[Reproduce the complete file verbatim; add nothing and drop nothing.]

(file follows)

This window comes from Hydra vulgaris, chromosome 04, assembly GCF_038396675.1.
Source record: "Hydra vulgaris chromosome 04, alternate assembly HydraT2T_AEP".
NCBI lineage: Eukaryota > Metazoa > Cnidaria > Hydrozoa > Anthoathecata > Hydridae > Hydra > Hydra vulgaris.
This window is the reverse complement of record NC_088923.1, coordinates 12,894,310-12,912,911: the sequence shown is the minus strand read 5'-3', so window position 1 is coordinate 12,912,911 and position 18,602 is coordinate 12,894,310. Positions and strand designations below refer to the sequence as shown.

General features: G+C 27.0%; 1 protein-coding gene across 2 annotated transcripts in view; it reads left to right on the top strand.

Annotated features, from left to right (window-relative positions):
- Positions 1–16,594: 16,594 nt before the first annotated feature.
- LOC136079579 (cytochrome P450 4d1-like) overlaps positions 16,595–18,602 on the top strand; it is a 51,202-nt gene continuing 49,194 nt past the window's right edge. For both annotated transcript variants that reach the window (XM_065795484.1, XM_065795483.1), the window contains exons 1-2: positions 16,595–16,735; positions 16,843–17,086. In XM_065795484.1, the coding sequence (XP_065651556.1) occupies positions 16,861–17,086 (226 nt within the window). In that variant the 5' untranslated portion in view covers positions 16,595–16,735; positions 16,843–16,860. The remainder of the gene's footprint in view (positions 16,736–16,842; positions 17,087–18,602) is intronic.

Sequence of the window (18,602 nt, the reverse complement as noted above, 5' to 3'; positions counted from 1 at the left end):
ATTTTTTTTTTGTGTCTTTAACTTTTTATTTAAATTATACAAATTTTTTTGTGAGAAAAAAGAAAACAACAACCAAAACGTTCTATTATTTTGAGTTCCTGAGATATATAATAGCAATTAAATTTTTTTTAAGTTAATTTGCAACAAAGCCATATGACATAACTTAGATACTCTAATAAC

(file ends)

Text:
This window comes from Hydra vulgaris, chromosome 04, assembly GCF_038396675.1.
Source record: "Hydra vulgaris chromosome 04, alternate assembly HydraT2T_AEP".
NCBI lineage: Eukaryota > Metazoa > Cnidaria > Hydrozoa > Anthoathecata > Hydridae > Hydra > Hydra vulgaris.
This window is the reverse complement of record NC_088923.1, coordinates 12,894,310-12,912,911: the sequence shown is the minus strand read 5'-3', so window position 1 is coordinate 12,912,911 and position 18,602 is coordinate 12,894,310. Positions and strand designations below refer to the sequence as shown.

General features: G+C 27.0%; 1 protein-coding gene across 2 annotated transcripts in view; it reads left to right on the top strand.

Annotated features, from left to right (window-relative positions):
- Positions 1–16,594: 16,594 nt before the first annotated feature.
- LOC136079579 (cytochrome P450 4d1-like) overlaps positions 16,595–18,602 on the top strand; it is a 51,202-nt gene continuing 49,194 nt past the window's right edge. For both annotated transcript variants that reach the window (XM_065795484.1, XM_065795483.1), the window contains exons 1-2: positions 16,595–16,735; positions 16,843–17,086. In XM_065795484.1, the coding sequence (XP_065651556.1) occupies positions 16,861–17,086 (226 nt within the window). In that variant the 5' untranslated portion in view covers positions 16,595–16,735; positions 16,843–16,860. The remainder of the gene's footprint in view (positions 16,736–16,842; positions 17,087–18,602) is intronic.

Sequence of the window (18,602 nt, the reverse complement as noted above, 5' to 3'; positions counted from 1 at the left end):
ATTTTTTTTTTGTGTCTTTAACTTTTTATTTAAATTATACAAATTTTTTTGTGAGAAAAAAGAAAACAACAACCAAAACGTTCTATTATTTTGAGTTCCTGAGATATATAATAGCAATTAAATTTTTTTTAAGTTAATTTGCAACAAAGCCATATGACATAACTTAGATACTCTAATAAC